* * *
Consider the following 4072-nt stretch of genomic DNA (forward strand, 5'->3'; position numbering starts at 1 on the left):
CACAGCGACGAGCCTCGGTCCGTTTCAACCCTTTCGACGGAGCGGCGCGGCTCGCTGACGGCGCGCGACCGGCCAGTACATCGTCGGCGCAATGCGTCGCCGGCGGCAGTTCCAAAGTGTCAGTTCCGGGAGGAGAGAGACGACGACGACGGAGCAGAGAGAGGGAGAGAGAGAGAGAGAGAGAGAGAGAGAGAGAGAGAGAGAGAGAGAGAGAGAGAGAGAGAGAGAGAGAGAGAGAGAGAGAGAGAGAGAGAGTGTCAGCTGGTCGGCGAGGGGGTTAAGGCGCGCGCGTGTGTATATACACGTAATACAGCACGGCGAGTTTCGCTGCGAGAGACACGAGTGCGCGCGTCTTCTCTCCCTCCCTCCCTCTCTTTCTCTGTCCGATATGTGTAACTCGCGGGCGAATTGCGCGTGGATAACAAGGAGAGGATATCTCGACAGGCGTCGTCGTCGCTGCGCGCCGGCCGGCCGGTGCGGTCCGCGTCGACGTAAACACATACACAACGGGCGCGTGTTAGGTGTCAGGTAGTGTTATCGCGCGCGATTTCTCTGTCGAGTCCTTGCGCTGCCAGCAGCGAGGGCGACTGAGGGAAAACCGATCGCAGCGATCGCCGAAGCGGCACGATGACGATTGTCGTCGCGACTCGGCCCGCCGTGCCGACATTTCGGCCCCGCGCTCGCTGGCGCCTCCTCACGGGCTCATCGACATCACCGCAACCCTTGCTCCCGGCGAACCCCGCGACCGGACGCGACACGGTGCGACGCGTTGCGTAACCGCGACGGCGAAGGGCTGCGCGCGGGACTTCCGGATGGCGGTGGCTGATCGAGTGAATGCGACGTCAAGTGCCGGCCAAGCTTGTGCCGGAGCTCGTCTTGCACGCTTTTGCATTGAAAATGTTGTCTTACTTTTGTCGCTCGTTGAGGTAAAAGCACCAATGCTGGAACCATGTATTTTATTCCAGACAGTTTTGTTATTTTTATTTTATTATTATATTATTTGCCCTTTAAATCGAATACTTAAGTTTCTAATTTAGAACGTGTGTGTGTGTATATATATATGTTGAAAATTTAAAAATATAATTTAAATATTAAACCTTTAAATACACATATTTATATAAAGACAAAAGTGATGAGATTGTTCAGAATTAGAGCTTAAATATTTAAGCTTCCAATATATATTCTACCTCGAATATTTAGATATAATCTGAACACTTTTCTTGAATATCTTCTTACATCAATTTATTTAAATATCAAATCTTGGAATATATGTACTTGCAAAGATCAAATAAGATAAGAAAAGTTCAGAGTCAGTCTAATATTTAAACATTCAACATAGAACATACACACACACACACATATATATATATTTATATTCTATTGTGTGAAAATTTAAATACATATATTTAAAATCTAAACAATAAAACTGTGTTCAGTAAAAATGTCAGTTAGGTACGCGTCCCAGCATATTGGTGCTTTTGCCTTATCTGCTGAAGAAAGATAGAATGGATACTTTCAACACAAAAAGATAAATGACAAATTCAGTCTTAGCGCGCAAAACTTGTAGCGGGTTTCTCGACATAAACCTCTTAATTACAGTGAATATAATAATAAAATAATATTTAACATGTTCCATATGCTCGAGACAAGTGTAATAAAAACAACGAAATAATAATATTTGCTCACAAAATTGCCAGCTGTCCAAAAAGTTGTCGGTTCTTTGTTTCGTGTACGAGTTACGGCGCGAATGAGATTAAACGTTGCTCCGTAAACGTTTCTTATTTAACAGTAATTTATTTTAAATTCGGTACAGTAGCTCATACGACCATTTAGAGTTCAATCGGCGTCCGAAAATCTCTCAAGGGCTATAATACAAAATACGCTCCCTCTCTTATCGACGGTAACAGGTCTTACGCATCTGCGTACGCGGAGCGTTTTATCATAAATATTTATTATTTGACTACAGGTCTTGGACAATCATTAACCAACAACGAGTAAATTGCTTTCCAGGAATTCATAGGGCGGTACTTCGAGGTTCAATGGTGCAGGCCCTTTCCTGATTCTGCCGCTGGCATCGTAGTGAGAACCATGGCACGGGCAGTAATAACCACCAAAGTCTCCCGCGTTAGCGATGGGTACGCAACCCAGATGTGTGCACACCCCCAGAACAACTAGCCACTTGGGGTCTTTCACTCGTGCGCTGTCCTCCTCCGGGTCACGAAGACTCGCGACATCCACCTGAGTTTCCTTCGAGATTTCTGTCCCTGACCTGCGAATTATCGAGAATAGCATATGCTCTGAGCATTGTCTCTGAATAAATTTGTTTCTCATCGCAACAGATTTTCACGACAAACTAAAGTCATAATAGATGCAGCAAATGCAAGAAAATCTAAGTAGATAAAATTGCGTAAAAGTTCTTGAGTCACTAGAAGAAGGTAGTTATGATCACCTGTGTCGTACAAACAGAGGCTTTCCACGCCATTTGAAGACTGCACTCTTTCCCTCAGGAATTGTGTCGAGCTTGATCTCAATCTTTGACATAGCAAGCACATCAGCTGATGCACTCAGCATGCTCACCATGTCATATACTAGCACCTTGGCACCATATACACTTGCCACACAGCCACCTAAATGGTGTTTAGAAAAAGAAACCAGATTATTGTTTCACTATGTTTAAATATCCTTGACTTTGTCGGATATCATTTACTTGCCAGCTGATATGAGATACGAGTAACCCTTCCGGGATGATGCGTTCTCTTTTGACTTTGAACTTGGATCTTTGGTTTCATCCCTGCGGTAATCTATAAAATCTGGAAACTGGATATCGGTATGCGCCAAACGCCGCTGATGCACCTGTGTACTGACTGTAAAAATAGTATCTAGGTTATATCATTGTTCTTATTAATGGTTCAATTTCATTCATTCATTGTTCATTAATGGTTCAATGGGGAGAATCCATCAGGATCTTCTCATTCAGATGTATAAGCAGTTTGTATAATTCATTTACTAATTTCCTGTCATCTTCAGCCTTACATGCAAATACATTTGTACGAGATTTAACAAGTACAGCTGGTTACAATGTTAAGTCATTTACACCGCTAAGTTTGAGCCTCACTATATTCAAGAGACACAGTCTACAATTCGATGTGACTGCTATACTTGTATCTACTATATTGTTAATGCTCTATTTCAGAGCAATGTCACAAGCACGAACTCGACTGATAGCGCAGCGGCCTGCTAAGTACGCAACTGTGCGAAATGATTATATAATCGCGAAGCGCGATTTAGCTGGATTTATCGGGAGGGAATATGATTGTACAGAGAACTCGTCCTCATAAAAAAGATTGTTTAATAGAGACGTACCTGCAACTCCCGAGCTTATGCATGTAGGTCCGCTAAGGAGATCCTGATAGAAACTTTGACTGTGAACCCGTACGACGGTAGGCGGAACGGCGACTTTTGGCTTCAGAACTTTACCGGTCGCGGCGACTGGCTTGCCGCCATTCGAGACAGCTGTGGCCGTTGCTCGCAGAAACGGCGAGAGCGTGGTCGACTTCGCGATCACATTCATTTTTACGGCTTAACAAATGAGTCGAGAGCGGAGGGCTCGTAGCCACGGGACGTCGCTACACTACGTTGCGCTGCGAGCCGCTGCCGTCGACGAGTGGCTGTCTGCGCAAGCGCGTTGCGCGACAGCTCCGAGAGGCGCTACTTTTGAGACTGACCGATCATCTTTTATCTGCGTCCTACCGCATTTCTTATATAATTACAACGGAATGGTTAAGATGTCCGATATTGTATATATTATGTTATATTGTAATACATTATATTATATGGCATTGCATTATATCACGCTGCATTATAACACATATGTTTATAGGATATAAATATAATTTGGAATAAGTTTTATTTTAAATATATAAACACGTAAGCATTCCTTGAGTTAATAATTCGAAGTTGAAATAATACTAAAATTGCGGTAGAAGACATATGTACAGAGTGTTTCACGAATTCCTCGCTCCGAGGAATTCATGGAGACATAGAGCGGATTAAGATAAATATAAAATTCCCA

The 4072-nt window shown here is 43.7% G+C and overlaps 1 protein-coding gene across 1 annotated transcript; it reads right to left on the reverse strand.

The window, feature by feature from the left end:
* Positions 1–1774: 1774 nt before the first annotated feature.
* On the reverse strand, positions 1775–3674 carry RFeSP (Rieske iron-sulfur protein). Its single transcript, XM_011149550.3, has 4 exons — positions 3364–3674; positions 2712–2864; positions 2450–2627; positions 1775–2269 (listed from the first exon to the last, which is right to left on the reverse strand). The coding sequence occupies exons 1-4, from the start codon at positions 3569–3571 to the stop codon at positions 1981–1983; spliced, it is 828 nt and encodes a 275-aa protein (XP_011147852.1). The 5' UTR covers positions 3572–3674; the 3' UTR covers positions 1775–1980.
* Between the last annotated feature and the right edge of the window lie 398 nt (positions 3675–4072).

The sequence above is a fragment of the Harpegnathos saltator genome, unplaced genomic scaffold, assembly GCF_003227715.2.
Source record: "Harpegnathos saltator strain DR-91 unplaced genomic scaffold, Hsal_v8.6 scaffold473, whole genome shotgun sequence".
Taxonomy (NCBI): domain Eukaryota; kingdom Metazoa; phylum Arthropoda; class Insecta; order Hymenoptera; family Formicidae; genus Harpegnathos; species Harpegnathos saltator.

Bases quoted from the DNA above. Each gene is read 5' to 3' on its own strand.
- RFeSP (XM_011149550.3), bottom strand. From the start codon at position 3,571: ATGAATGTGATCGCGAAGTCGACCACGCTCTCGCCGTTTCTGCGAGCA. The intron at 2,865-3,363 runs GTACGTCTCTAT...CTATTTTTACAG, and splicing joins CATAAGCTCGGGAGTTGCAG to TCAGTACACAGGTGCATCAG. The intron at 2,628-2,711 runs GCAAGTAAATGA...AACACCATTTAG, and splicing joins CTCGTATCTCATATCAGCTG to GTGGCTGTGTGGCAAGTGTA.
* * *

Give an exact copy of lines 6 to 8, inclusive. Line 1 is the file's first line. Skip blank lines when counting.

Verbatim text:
* On the reverse strand, positions 1775–3674 carry RFeSP (Rieske iron-sulfur protein). Its single transcript, XM_011149550.3, has 4 exons — positions 3364–3674; positions 2712–2864; positions 2450–2627; positions 1775–2269 (listed from the first exon to the last, which is right to left on the reverse strand). The coding sequence occupies exons 1-4, from the start codon at positions 3569–3571 to the stop codon at positions 1981–1983; spliced, it is 828 nt and encodes a 275-aa protein (XP_011147852.1). The 5' UTR covers positions 3572–3674; the 3' UTR covers positions 1775–1980.
* Between the last annotated feature and the right edge of the window lie 398 nt (positions 3675–4072).

The sequence above is a fragment of the Harpegnathos saltator genome, unplaced genomic scaffold, assembly GCF_003227715.2.